Yazar : Ebru DEDE
Türü : Özgün Makale
Baskı Yılı : Aralık 2020
Doi Number : http://dx.doi.org/10.29228/ijiia.129
Sayı : 11
Dönem : 5.Cilt Kasım/Aralık Kış Dönemi
Tarih : 2020-05-30 20:16:17


This study investigates the effects of facing trash in contemporary art, created from the products which have become meaningless soon after being bought with desire as a result of fast consumption. There is a fascinating history of using trash as a material for making artworks. The examples in the 20th century art history, which are examined under the titles of ready-made objects, arte povera, conceptual art and contemporary art, are so many that they can be collected under the title of trash art. The problematics of “visible trash” in art galleries could be summarized as the reflection of environmental pollution, psychological factors, and anti-aesthetic results. According to Baudrillard’s view of “throw-away society,” the madness of buying more things than needed and lavishness are some of the main problems of our age. Trash could be seen as a shadow of the society in the capitalist age, as John Scanlan mentions. As Jung argued, we have to realize our shadow and integrate it into our personality. When wastes are transformed into artworks by contemporary artists, it is disputable if trash art has traces of spectators’ past, which they want to forget. When trash is exhibited as itself, what it means might be obscure for some people. For instance, the cleaner of the gallery where Damien Hirst’s installation was exhibited threw away the cigarette butts, empty beer bottles, and stacks of newspapers as he did not understand they were the pieces of the installation. It is agreed that trash art has come into question with its anti-aesthetic aspect in postmodern times. However, the aim of the contemporary artist is not an aesthetical artwork, but might be a conceptual one. It is a very definite judgment that the art ends as Donald Kuspit claims, when contemporary artists keep working and try to affect the society their ideas. So, even if relinquished aesthetics, Kuspit’s judgment is discussed.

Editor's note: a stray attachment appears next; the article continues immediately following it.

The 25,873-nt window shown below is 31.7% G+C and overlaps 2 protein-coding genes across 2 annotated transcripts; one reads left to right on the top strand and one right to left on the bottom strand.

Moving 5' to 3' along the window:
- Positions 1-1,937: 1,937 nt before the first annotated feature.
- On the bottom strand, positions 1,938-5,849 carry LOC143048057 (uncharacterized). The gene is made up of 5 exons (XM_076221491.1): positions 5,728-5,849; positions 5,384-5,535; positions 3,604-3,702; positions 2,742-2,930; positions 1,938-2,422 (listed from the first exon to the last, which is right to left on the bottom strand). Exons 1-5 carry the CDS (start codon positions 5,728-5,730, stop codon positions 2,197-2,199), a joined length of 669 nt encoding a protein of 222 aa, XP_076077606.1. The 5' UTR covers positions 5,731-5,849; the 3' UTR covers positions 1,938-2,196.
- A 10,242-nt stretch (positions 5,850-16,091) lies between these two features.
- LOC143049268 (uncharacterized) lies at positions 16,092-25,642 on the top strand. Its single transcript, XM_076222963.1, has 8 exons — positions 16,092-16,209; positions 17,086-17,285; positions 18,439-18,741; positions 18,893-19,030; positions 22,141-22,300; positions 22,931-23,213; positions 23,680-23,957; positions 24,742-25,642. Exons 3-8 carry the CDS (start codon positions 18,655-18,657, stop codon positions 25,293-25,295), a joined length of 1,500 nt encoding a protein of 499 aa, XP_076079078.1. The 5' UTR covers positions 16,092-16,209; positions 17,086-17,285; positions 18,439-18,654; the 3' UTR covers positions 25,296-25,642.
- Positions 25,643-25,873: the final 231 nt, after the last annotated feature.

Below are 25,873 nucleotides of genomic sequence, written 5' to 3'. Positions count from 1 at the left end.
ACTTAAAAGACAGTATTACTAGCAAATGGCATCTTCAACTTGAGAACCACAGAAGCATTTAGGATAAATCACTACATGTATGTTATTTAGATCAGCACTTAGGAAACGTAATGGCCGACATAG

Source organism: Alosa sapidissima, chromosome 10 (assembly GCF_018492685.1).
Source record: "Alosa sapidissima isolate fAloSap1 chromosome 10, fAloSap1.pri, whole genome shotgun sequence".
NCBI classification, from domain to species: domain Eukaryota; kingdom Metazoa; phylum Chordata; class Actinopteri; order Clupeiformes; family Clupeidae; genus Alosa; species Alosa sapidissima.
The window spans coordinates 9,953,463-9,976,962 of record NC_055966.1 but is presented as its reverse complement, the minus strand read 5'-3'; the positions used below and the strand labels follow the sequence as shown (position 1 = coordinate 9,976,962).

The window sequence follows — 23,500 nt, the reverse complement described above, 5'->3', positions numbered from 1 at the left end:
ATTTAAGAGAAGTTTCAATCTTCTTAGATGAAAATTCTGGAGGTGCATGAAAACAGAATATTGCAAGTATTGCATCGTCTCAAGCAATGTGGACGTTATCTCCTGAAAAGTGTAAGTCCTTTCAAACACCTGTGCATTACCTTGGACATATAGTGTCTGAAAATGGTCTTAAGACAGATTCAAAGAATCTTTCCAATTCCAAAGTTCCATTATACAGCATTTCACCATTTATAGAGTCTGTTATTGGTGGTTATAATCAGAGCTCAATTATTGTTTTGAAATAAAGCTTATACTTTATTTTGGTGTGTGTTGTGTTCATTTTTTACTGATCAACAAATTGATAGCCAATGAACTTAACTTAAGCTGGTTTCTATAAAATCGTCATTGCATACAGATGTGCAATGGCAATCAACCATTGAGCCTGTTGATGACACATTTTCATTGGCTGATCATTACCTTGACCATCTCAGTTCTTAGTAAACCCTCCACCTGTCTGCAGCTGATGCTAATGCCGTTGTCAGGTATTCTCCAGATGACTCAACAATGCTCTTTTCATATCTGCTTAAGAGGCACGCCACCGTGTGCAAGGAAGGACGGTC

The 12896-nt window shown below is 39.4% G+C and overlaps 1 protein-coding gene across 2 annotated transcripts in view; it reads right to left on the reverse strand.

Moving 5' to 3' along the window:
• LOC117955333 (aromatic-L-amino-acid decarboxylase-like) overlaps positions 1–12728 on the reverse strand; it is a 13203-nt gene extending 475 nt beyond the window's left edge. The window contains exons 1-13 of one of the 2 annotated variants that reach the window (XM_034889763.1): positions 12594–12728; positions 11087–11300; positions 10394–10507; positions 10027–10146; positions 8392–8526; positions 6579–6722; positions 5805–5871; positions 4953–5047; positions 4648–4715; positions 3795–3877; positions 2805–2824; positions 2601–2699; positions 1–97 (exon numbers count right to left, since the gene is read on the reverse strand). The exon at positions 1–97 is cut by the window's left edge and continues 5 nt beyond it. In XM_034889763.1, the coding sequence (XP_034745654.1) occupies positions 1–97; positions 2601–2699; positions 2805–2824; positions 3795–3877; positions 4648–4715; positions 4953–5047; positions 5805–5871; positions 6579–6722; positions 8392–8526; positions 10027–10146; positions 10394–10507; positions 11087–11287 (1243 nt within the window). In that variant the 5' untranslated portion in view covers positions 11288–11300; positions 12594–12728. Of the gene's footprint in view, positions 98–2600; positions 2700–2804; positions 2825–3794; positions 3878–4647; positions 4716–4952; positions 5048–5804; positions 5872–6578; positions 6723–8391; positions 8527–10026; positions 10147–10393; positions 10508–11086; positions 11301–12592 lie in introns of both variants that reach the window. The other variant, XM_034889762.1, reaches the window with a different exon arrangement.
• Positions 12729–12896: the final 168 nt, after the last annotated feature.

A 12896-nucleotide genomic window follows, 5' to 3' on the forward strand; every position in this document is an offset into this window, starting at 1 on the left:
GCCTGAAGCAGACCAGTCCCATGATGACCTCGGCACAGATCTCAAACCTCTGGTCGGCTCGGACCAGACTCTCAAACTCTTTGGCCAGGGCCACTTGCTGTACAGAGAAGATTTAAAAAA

Keywords :

Postmodernism, Contemporary Art, Trash, Installation, Consumption Culture
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